For Mac OS X users unfortunately, the situation is somewhat worse: As noted earlier in this review, Macs running OS X can import images via the USB connection into either Image Capture or iPhoto, although I wasn't able to get my G4 PowerMac running OS X 10.2 to properly recognize the camera with iPhoto 2.0. (It worked fine using Image Capture 2.0, but the application took a *long* time (a couple of minutes I think, although I didn't time it) to recognize the camera. Unfortunately, there's no equivalent to the UDF Volume Access init for Mac OS X, so the only way to read the discs is to use the camera as a USB-connected CD drive: The Mac's own CD-ROM isn't capable of recognizing the finalized CDs created by the CD500.

Lost Images? - Download this image-recovery program so you'll have it when you need it...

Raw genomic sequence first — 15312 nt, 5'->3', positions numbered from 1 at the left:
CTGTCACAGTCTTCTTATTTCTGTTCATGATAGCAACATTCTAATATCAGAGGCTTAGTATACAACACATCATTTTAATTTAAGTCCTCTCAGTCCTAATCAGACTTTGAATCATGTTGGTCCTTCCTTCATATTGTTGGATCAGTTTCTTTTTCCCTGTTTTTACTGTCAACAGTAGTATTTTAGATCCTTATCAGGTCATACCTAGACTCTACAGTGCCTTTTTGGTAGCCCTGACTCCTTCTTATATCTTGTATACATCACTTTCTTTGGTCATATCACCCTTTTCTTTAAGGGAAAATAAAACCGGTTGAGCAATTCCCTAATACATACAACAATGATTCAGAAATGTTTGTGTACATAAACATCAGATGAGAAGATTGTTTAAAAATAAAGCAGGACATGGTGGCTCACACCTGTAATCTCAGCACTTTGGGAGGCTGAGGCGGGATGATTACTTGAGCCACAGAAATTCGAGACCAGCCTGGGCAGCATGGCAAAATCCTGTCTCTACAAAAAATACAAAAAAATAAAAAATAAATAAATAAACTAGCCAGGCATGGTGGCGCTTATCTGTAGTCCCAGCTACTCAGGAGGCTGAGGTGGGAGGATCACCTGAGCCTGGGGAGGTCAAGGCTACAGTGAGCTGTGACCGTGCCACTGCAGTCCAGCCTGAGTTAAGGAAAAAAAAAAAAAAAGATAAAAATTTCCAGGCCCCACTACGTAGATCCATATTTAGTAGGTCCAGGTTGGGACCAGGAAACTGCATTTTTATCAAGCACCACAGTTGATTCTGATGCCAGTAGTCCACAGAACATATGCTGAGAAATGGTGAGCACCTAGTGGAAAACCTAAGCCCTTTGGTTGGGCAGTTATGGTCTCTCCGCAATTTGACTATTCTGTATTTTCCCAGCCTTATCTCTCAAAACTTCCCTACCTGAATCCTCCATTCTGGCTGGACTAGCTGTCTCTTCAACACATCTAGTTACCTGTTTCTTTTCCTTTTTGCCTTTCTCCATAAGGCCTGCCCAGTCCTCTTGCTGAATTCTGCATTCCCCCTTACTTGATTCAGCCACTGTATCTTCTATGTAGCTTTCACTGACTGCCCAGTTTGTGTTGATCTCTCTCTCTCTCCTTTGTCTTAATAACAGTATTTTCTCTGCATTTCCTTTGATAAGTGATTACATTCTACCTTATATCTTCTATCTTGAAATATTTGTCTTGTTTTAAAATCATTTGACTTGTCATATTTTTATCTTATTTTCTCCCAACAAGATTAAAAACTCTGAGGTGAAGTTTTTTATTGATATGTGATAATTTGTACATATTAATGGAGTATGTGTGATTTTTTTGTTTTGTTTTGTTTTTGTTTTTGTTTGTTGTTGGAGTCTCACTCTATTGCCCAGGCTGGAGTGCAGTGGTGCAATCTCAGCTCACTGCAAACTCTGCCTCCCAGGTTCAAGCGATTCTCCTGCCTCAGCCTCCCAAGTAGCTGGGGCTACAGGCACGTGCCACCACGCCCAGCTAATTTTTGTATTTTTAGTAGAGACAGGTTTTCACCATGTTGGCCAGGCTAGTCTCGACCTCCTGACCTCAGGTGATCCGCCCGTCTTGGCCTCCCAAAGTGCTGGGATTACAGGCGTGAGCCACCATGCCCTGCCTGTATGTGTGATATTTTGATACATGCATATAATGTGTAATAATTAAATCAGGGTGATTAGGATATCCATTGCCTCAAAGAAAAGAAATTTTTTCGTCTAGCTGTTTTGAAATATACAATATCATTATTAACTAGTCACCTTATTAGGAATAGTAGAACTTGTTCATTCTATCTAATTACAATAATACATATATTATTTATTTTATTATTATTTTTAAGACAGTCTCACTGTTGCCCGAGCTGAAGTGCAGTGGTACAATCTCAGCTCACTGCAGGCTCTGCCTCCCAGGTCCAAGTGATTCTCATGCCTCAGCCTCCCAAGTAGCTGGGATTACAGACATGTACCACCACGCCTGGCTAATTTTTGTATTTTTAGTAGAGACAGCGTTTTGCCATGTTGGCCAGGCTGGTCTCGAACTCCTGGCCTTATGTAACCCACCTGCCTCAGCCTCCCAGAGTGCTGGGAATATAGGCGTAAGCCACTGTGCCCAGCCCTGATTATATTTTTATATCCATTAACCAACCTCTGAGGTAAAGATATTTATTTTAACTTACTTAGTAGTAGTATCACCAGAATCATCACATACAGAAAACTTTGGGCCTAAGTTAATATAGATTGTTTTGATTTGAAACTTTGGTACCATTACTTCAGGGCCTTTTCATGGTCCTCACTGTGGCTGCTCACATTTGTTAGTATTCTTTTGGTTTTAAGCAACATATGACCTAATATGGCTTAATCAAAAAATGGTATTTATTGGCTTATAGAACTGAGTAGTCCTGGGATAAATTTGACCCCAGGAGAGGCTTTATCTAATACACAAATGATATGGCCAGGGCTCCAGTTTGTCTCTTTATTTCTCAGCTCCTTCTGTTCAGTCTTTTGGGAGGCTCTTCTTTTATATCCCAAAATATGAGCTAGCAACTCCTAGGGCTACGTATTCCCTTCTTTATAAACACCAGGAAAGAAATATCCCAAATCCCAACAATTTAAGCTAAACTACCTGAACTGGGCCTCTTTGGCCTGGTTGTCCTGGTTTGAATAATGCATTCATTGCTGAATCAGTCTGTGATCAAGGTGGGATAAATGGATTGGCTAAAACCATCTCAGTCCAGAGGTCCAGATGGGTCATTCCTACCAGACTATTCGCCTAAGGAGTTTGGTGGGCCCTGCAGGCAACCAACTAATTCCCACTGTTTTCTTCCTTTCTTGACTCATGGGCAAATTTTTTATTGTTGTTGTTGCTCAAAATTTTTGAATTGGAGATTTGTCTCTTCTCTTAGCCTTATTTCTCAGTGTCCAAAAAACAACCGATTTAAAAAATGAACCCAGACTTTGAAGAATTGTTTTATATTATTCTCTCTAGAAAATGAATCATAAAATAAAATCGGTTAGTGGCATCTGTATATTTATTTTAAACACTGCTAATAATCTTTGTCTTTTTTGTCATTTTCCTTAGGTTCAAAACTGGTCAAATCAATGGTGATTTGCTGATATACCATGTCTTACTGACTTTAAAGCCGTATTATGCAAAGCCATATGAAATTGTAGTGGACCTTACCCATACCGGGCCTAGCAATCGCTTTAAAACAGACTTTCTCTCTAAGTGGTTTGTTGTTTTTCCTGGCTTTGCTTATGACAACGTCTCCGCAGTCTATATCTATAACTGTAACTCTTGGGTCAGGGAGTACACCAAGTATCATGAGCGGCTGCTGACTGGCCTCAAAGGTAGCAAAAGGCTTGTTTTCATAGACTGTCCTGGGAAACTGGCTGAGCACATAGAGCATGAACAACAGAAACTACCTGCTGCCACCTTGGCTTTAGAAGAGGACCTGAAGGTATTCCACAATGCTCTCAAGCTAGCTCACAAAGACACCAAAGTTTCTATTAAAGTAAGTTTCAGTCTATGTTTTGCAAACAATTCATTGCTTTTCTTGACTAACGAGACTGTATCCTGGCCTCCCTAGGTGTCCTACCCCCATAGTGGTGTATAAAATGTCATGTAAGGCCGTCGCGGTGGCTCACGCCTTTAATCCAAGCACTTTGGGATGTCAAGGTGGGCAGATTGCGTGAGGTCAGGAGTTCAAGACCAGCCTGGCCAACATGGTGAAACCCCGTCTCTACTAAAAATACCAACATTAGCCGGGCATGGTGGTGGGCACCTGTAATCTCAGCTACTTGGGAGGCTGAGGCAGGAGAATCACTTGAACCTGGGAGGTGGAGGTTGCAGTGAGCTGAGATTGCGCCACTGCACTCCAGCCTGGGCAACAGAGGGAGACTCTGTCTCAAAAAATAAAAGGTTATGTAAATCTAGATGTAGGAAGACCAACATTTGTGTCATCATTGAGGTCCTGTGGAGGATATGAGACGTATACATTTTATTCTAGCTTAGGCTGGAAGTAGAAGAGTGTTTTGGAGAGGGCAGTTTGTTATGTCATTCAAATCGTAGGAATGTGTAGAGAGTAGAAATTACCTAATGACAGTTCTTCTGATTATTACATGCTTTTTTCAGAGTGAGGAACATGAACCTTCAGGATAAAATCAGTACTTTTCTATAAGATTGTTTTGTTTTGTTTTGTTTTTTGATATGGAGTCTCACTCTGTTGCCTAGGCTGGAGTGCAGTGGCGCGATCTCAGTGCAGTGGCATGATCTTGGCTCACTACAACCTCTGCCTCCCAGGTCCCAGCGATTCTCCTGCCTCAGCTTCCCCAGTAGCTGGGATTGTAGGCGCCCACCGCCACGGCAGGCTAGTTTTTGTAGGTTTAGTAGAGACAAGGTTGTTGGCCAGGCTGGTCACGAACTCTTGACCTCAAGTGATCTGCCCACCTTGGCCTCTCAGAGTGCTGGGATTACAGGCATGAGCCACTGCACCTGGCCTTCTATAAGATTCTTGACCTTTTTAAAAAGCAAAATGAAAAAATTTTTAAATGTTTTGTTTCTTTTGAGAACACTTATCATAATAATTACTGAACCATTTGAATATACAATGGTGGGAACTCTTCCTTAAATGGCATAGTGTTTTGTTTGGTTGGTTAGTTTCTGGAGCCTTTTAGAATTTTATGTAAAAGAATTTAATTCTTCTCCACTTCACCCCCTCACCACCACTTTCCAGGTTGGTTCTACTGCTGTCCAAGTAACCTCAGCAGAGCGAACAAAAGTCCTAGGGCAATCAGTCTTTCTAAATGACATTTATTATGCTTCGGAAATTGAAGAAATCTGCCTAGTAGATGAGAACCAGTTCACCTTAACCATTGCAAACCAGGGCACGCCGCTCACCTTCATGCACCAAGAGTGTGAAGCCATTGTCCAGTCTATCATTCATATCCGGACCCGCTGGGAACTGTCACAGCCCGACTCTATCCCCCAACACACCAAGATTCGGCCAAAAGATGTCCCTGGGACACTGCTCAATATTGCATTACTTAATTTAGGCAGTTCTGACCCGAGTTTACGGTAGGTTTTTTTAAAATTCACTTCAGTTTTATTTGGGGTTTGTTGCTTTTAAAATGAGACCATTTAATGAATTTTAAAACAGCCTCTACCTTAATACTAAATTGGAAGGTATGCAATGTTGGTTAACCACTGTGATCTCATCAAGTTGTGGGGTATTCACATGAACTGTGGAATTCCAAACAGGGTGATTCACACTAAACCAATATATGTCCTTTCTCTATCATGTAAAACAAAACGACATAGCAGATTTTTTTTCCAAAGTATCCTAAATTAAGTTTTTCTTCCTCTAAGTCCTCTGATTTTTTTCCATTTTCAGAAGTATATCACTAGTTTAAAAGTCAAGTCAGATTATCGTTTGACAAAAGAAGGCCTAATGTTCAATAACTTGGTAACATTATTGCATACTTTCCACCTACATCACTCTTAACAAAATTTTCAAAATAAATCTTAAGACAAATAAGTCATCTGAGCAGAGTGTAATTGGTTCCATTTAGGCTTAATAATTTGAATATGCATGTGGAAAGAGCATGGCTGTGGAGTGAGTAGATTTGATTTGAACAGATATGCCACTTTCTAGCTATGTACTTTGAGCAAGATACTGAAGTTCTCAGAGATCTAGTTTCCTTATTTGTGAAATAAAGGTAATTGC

Since we're talking about memory and image storage, this would be a good time to mention the following: I get a ton of email from readers who've lost photos due to a corrupted memory card. It's tragic when it happens, there are few things more precious than photo memories. Corrupted memory cards can happen with any card type and any camera manufacturer, nobody's immune. "Stuff happens," as they say. A surprising number of "lost" images can be recovered with an inexpensive, easy to use piece of software though. Given the amount of email I've gotten on the topic, I now include this paragraph in all my digicam reviews. The program you need is called PhotoRescue, by DataRescue SA. Read our review of it if you'd like, but download the program now, so you'll have it. It doesn't cost a penny until you need it, and even then it's only $29, with a money back guarantee. So download PhotoRescue for Windows or PhotoRescue for Mac while you're thinking of it. (While you're at it, download the PDF manual and quickstart guide as well.) Stash the file in a safe place and it'll be there when you need it. Trust me, needing this is not a matter of if, but when... PhotoRescue is about the best and easiest tool for recovering digital photos I've seen. (Disclosure: IR gets a small commission from sales of the product, but I'd highly recommend the program even if we didn't.) OK, now back to our regularly scheduled review...